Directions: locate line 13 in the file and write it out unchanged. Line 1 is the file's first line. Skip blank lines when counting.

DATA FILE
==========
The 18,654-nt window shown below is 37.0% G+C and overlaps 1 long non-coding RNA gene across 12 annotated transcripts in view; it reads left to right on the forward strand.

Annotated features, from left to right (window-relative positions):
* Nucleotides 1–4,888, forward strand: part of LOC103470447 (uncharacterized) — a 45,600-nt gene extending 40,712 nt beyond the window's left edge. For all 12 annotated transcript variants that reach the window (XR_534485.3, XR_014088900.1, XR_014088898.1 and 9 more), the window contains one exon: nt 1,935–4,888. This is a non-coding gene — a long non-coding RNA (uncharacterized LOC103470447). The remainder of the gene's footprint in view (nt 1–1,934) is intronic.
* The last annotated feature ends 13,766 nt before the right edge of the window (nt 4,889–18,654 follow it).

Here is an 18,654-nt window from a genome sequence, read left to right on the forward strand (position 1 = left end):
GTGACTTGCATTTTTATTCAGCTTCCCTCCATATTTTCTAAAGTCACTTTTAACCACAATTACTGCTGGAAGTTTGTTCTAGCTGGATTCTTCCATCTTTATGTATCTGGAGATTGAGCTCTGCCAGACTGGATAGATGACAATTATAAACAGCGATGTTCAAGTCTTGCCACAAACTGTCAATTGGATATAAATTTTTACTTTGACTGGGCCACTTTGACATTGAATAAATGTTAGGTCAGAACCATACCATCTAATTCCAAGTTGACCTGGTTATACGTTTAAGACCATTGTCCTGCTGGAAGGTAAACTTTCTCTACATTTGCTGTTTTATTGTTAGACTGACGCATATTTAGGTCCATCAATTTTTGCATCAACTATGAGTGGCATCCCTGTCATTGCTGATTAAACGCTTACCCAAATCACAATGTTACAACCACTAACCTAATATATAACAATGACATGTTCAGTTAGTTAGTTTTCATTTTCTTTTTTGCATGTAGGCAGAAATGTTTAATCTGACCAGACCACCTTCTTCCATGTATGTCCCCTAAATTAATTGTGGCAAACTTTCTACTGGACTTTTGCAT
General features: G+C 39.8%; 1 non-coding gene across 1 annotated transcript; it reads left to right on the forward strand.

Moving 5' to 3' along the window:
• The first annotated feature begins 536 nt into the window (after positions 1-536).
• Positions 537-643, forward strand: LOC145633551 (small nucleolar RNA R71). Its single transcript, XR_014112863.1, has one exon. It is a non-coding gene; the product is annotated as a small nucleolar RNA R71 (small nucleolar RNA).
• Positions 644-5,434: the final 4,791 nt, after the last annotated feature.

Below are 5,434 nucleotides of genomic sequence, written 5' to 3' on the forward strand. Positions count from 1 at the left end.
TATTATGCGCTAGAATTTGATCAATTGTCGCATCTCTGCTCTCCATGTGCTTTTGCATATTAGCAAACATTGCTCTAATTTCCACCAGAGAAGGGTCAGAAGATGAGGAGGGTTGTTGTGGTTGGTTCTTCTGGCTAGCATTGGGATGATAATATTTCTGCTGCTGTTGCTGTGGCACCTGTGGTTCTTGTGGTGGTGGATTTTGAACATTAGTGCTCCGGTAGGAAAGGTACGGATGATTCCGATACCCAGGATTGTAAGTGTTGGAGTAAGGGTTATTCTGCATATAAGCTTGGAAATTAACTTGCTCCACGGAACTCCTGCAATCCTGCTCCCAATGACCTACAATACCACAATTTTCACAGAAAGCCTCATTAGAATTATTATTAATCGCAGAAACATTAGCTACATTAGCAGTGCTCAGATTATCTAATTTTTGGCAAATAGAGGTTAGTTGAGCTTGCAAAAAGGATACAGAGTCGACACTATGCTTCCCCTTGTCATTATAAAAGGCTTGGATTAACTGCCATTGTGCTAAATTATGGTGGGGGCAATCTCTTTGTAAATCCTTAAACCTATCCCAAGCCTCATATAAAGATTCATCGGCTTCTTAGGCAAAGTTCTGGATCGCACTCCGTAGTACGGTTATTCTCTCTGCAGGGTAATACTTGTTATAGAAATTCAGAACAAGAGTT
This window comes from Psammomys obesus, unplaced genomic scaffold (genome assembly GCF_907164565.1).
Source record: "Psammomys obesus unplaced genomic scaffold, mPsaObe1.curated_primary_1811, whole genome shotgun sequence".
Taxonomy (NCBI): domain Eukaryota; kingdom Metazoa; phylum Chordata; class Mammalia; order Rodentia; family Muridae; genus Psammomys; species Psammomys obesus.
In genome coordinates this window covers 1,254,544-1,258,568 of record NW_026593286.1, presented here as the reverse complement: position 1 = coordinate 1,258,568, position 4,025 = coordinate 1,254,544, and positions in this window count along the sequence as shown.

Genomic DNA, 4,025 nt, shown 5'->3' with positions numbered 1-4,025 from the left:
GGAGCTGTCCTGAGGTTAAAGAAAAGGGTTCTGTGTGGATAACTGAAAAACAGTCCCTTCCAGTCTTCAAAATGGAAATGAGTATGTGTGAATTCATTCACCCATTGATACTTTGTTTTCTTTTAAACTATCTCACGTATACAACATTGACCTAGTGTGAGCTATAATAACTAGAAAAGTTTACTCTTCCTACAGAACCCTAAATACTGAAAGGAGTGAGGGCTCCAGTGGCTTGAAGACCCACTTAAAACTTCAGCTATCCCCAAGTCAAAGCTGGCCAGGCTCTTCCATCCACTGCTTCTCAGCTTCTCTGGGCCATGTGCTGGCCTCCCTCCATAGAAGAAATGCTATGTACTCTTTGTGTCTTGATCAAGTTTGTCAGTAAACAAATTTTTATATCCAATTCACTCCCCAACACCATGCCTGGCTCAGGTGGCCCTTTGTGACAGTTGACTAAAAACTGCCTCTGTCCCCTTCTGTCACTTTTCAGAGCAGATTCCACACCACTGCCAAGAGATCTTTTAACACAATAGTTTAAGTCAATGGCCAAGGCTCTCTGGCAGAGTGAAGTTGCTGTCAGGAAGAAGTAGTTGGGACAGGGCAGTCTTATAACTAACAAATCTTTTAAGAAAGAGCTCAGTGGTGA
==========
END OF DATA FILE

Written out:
TATTATGCGCTAGAATTTGATCAATTGTCGCATCTCTGCTCTCCATGTGCTTTTGCATATTAGCAAACATTGCTCTAATTTCCACCAGAGAAGGGTCAGAAGATGAGGAGGGTTGTTGTGGTTGGTTCTTCTGGCTAGCATTGGGATGATAATATTTCTGCTGCTGTTGCTGTGGCACCTGTGGTTCTTGTGGTGGTGGATTTTGAACATTAGTGCTCCGGTAGGAAAGGTACGGATGATTCCGATACCCAGGATTGTAAGTGTTGGAGTAAGGGTTATTCTGCATATAAGCTTGGAAATTAACTTGCTCCACGGAACTCCTGCAATCCTGCTCCCAATGACCTACAATACCACAATTTTCACAGAAAGCCTCATTAGAATTATTATTAATCGCAGAAACATTAGCTACATTAGCAGTGCTCAGATTATCTAATTTTTGGCAAATAGAGGTTAGTTGAGCTTGCAAAAAGGATACAGAGTCGACACTATGCTTCCCCTTGTCATTATAAAAGGCTTGGATTAACTGCCATTGTGCTAAATTATGGTGGGGGCAATCTCTTTGTAAATCCTTAAACCTATCCCAAGCCTCATATAAAGATTCATCGGCTTCTTAGGCAAAGTTCTGGATCGCACTCCGTAGTACGGTTATTCTCTCTGCAGGGTAATACTTGTTATAGAAATTCAGAACAAGAGTT